Wednesday, February 15, 2012
Maggie McCarty, Coordinator
Specialist in Housing Policy
Libby Perl, Coordinator
Specialist in Housing Policy
Housing issues related to the recent turmoil in U.S. housing markets, as well as perennial issues related to the housing needs of low-income individuals and families, were prominent in the 111th Congress. The recent recession that was, in part, both a cause and a result of issues in the housing finance system put legislation designed to address current foreclosures and prevent a future crisis on the congressional agenda. At the same time, the 111th Congress faced questions about how best to meet the affordable housing needs of low-income and vulnerable populations, particularly as unemployment climbed and the economy worsened. While the recession officially ended during the first session of the 111th Congress, housing markets in many parts of the country continued to experience the effects of an economic downturn. The 111th Congress considered a number of measures to shore up housing markets and to address issues related to both housing finance and housing assistance for low-income populations. While a number of measures were enacted, other issues were left unresolved at the end of the 111th Congress.
This report summarizes housing issues that were considered in the 111th Congress. The report divides issues into three main sections: “Housing Finance and Homeownership,” “Housing for Low-Income Individuals and Families,” and “Other Issues.”
Within the realm of housing finance and homeownership, the 111th Congress enacted the Dodd- Frank Wall Street Reform and Consumer Protection Act (Dodd-Frank Act, P.L. 111-203). While not exclusively focused on housing, the Dodd-Frank Act did include foreclosure preventionrelated provisions and changes to mortgage origination standards and practices. Notably absent from the Dodd-Frank Act were changes to the way in which the Government Sponsored Enterprises (GSEs)—Fannie Mae and Freddie Mac—are structured and their role in the mortgage market, although the 111th Congress did feature discussions regarding reform of the GSEs. The 111th Congress also enacted tax provisions meant to bolster housing markets by providing a tax credit for first-time homebuyers. Foreclosure issues and FHA reform were other issues considered by the 111th Congress.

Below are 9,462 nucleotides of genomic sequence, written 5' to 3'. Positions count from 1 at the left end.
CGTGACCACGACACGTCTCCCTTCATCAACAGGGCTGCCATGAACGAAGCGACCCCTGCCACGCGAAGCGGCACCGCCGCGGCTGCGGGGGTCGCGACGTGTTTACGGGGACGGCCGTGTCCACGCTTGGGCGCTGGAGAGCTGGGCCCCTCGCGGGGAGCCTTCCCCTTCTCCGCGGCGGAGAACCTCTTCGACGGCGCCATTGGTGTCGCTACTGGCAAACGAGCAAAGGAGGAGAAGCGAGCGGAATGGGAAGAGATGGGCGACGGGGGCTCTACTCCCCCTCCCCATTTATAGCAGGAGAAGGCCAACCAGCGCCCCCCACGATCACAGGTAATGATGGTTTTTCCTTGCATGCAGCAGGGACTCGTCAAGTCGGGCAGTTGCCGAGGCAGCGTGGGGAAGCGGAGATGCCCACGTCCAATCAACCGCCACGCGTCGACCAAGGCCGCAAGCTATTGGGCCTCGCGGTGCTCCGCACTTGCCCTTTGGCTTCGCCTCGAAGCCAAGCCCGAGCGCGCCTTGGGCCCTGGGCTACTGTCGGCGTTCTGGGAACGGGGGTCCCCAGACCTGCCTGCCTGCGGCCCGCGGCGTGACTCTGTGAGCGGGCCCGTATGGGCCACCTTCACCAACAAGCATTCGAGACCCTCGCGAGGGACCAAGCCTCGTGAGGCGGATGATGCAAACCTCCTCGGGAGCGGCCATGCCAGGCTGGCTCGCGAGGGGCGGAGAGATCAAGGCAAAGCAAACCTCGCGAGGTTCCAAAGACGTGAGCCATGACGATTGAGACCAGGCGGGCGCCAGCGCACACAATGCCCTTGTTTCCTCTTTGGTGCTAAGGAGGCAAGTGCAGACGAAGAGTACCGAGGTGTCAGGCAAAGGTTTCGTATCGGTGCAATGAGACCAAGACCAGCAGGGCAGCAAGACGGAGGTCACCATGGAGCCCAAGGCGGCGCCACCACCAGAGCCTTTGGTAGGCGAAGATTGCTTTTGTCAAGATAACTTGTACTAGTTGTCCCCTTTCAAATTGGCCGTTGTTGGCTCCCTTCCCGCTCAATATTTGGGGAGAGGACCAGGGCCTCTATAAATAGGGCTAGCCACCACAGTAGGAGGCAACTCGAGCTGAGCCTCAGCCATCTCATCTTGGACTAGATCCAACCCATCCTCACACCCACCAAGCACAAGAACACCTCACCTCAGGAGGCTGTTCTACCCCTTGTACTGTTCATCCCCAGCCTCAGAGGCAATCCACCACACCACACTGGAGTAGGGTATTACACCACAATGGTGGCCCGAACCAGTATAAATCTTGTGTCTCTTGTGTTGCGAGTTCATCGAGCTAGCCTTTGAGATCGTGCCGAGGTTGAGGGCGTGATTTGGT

Congress also enacted laws that made changes to existing programs that provide housing assistance to low-income individuals and families. The Homeless Assistance Grants, administered by the Department of Housing and Urban Development (HUD) were amended to give communities greater flexibility in providing housing and services to homeless individuals (P.L. 111-22). The programs that fund housing for low-income seniors and individuals with disabilities (Section 202 and Section 811, respectively) also were changed to allow greater integration of funding from non-HUD sources in housing developments (P.L. 111-372 and P.L. 111-374). The 111th Congress also considered legislation related to housing assistance programs that was not ultimately enacted, including reform to HUD’s largest assistance programs: public housing and the Section 8 Housing Choice Voucher program.
In addition to these activities, the 111th Congress enacted the American Recovery and Reinvestment Act (P.L. 111-5). This legislation, aimed at stimulating the economy, provided additional appropriations to several HUD programs
Date of Report: January 10, 2012
Number of Pages: 21
Order Number: R41616
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